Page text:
SwordSearcher 7 adds a few new titles to the Library of available works, like McClintock & Strong Cyclopedia, Spurgeon’s Park Street and Metropolitan Tabernacle Pulpit, Richard Watson’s Biblical and Theological Dictionary, and John Trapp’s Commentary on the Old and New Testaments. But “more” can only mean “better” when all the Books, Commentaries and Dictionaries are heavily linked to the Bible text and can be readily found when they are relevant to the passage or topic in question. This is what the Verse Guide does.
All in all, I think Brandon knows very well what SwordSearcher users expect from the program. Every new release is another step in the right direction. Had this not been the case, it wouldn’t be around after all this time. SwordSearcher is proof that in the middle of some fierce competition, there is still room for reasonably-priced shareware Bible programs that do not go out of their way to become a one-fits-all solution, but rather cater to the needs of those who simply want to be efficient in their Bible study and make extensive use of the English King James Version. If that’s what you need, that’s what you get with SwordSearcher.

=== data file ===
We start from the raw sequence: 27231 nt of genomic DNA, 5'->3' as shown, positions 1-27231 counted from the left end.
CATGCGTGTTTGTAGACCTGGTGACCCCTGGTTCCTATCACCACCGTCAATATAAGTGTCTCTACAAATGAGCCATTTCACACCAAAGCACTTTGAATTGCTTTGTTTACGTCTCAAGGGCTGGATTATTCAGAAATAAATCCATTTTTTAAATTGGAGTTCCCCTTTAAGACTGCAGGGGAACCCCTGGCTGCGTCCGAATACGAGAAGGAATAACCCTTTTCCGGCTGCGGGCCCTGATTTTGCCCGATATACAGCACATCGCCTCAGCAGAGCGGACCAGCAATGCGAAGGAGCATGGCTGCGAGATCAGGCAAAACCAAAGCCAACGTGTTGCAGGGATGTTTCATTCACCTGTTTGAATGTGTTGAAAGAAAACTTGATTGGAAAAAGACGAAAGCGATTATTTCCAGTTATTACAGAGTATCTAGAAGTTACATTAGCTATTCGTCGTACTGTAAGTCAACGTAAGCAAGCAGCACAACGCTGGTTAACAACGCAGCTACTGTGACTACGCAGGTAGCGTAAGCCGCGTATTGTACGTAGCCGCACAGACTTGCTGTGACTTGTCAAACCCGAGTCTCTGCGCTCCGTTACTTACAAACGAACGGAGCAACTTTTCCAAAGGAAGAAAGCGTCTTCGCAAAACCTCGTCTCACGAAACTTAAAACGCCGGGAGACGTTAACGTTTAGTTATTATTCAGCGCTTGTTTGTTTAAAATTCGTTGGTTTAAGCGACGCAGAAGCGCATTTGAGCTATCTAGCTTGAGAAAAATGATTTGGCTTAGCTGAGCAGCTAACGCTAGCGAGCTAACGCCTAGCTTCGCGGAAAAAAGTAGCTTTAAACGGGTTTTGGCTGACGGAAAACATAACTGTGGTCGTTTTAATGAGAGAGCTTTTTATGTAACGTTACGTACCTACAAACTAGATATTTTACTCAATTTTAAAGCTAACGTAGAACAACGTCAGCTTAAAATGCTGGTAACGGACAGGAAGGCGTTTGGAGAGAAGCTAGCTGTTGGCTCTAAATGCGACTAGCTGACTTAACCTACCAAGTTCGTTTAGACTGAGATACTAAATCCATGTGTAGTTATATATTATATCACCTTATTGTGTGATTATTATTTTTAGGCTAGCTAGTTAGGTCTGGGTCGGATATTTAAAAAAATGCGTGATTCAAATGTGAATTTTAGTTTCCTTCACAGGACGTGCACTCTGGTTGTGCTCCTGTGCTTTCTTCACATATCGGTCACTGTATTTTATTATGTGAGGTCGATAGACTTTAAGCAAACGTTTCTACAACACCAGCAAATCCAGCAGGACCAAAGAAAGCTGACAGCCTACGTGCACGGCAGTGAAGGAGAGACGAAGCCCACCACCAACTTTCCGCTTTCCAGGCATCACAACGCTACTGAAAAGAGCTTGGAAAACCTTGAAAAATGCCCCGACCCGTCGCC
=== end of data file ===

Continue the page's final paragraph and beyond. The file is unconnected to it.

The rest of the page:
It is really quite amazing how much Bible software has improved in a relatively short time. Do you have any pictures of your old 5.25″ or 3.5″ floppy disks, or early CD-ROMs that you’d like to share along with a short comment? Feel free to send them along.
The floppy disks (above) are SwordSearcher 2.0 for DOS. The other picture (below) is of early SwordSearcher CDs: (from left to right) SwordSearcher 95 (version 3.0), and SwordSearcher 4.0, SwordSearcher 3.3. Thanks to Brandon Staggs for sending the info (BTW, you might want to read about the history of SwordSearcher).